# 4.8.3 Wave Phenomena

### Reflection, Refraction, Polarisation & Diffraction

• Wave phenomena are unique to waves and not particles. These include:
• Reflection
• Refraction
• Polarisation
• Diffraction

#### Reflection

• Waves reflect from all surfaces, this is seen in mirrors

• The key feature of reflection is the angle of incidence i is equal to the angle of reflection r

#### Refraction

• Refraction is when light travels at a different speed when travelling through another medium
• This is seen when light passes through a boundary such as from air to glass
• White light splits into a spectrum due to refraction
• violet light is slowed down more and refracts more than red light

Refraction of light through a prism

#### Polarisation

• Polarisation is a wave phenomenon that only occurs for transverse waves
• This is when the vibrations of transverse waves are restricted in one direction

Polaroid sunglasses use polarisers to reduce glare

#### Diffraction

• Diffraction is the spreading out of waves when they pass an obstruction
• This obstruction is typically a narrow slit known as an aperture
• It usually represented by a wavefront
• The only property of a wave that changes when it diffracts is its amplitude
• This is because some energy is dissipated when a wave is diffracted through a gap
• The effects of diffraction are most prominent when the gap size is approximately the same or smaller than the wavelength of the wave
• As the gap size increases, the effect gradually gets less pronounced until, in the case that the gap is much larger than the wavelength, the waves are no longer spread out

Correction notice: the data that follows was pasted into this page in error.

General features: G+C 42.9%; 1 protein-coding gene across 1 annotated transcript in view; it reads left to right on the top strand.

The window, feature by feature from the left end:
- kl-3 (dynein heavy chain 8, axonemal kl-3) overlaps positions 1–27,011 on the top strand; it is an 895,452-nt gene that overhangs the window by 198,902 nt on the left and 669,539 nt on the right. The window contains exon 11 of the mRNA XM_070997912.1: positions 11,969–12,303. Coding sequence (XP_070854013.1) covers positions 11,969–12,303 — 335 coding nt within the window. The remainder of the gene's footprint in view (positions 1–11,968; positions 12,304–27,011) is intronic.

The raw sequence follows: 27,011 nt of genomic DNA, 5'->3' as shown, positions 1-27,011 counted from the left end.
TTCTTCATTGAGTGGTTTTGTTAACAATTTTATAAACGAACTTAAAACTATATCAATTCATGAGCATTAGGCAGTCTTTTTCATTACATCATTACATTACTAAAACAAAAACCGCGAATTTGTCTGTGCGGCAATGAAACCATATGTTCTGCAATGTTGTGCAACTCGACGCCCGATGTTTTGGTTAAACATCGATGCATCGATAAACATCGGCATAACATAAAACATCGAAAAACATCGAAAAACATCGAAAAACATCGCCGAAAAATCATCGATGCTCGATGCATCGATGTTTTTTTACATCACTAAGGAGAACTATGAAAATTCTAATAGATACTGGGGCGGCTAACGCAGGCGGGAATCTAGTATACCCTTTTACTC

The size of the gap (compared to the wavelength) affects how much the waves spread out when diffracted

• The diffraction pattern of light can be represented as a series of light and dark fringes which show the areas of maximum and minimum intensity
• If a laser emitting blue light is directed at a single slit, where the slit width is larger than the wavelength of the light, it will spread out as follows:

The intensity pattern of blue laser light diffracted through a single slit

• If the laser were to be replaced by a non-laser source emitting white light:
• The central maximum would be white
• All maxima would be composed of a spectrum
• The shortest wavelength (violet / blue) would appear nearest to the central maximum
• The longest wavelength (red) would appear furthest from the central maximum
• The fringe spacing would be smaller and the maxima would be wider

Qualitative treatment of the variation of the width of the central diffraction maximum with wavelength and slit width

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